is available, which sets our creative cooking fires a’blazin’! A sample from some recent weekly menus (yes, we create menus for our household of 2 every Sunday to ensure that we’re eating well every day of every week. You know – there are so few eating opportunities in a lifetime, each should be as good as you can make it!); larb gai, quinoa tabbouleh, broccoli rabe with homemade pappardelle pasta and pine nuts, ricotta gnocchi sauteed in rendered duck fat, Boucher Farm Hot Italian Sausage sandwiches BBQ’d with a HUGE arugula salad with fresh from the garden lemon balm dressing…. etc. You see, we are farmers because we LOVE to eat really good food! We make it a priority in our life to harness most eating opportunities with vigor and passion, and something new included. You new Food Club members are in for a treat! Our little mini CSA/farm share program is really all about sharing our love of food and cooking with like-minded individuals. We hope you enjoy the ride, which begins next Wednesday, June 10th!
OK. Enough yabber-jabbering. If you can’t tell, I’m slightly sleep-deprived, slightly drunk on the early season abundance, and hopeful of what’s to come. I’m finding it hard to harness my thoughts and be coherent, though most major recent projects on the farm have been accomplished successfully and according to plan – and so, we’re off and away! Enjoy the stream of consciousness photostream and look forward to more focused posts. I promise!
The Haygrove long-term section planted out with the tomatoes and cool tomato trellis system.
How that trellis gets built – we pound 6′ two by fours into the ground in a very safe way…
Like this! I hold, Spencer climbs a ladder and pounds them in with a sledgehammer. I should be wearing a hard hat. It only took us 30 minutes to get them all in, though!
The tools that make it all happen: the ratcheting spool, the duckbill anchor and the 20-penny nail to pound it all in.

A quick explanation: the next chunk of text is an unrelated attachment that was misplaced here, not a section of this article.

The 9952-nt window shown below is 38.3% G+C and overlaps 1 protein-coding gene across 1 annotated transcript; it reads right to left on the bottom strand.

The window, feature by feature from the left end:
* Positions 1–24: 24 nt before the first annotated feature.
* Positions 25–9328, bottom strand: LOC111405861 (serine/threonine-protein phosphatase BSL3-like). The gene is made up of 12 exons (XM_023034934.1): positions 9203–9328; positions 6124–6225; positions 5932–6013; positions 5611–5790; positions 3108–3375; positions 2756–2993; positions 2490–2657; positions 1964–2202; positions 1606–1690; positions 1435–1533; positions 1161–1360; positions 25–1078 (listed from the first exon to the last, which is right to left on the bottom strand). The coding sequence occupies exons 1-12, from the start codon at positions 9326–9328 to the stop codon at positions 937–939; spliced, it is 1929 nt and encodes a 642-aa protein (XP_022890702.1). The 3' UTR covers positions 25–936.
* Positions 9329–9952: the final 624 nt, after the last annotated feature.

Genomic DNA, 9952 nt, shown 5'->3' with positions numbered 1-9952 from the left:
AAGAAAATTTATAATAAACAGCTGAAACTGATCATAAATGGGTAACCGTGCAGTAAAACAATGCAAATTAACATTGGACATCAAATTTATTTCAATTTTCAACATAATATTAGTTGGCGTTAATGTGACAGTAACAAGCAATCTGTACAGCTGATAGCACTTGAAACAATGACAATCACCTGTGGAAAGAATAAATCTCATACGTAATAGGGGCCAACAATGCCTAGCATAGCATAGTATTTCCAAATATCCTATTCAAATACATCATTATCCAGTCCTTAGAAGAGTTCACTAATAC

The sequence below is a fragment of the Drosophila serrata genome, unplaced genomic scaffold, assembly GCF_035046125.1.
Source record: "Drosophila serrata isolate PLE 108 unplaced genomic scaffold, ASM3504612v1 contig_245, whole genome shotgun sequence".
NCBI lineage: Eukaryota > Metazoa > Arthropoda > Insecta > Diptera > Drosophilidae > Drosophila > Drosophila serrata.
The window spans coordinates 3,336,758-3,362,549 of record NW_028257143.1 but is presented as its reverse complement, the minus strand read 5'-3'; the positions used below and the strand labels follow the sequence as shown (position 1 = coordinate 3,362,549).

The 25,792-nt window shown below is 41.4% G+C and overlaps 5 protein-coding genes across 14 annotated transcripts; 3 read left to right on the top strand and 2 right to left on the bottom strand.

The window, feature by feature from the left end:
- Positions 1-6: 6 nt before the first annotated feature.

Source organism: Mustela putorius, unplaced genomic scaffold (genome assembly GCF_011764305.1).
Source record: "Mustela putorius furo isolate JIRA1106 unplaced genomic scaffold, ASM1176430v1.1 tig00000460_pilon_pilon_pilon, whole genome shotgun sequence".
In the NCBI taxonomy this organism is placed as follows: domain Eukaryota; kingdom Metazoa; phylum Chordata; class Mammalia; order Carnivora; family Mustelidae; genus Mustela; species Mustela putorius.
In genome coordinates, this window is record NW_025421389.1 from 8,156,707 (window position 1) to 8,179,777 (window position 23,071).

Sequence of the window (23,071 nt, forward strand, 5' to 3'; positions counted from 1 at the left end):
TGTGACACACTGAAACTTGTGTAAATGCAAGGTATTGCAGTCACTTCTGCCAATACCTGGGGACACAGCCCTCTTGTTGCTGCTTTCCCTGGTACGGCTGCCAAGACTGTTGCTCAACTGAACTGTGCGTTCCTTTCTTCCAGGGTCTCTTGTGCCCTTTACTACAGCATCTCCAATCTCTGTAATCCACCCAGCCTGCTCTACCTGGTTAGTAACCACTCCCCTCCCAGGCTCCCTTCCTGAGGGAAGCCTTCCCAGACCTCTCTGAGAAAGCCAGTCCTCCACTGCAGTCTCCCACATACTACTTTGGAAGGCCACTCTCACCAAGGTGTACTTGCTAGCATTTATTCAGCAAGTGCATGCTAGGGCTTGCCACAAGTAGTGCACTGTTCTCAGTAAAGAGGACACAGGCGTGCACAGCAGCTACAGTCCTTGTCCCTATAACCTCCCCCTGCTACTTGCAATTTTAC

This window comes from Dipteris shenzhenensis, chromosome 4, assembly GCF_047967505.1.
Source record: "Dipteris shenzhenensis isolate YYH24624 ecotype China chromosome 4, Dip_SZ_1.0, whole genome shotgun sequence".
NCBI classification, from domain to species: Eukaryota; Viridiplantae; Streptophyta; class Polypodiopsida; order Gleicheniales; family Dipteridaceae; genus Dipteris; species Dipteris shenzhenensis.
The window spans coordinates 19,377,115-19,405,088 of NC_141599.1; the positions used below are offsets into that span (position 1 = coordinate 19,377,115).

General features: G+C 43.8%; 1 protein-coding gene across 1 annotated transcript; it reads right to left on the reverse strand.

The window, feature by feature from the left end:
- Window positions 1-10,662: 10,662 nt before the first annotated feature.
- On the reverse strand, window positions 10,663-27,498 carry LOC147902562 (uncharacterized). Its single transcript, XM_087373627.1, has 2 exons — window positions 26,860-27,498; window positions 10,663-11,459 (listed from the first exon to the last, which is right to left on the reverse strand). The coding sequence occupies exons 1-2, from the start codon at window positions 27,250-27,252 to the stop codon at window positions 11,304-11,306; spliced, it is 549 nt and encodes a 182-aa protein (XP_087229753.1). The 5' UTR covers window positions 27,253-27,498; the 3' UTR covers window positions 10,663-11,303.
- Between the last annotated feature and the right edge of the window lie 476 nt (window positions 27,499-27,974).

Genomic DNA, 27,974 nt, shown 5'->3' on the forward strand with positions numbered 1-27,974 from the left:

Put it all into place, and pound it in until the ratchet is where you want it.
Something like this. Attach the high tensile wires to the ratchet.
Tighten down a bit.
It should look like you have just strung a telegraph wire.
Next, tie the clove hitch with your tomato twine to the wire…
And plant your tomatoes – burying the twine with the tomato plants! This is the only way we plant the tomatoes now – it’s strong enough to hold everything up and allows for plenty of ventilation.
Spencer and Chloe getting the peppers and eggplants in…
The coolest looking tree frog we’ve ever found at the farm! He was hanging out in the arugula
The other tomatoes in the Ledgewood house – growing like champions!
Our heritage breed chickens make the move outside! Awkward stage.
First baby carrots are ready! YAY!!!
First baby beets are ready, YAY!
The broccoli rabe is out, the biodegradable mulch and the melons are going in!
Spencer’s been working diligently on the front yard garden at our house – here’s where the Dill’s Atlantic Giant Pumpkins are starting their journey to hugeness!
We’ll have a few cherries this year!
There it is! Nicely mulched paths, and the plants are in, but hard to see at this stage. They will be filling out shortly!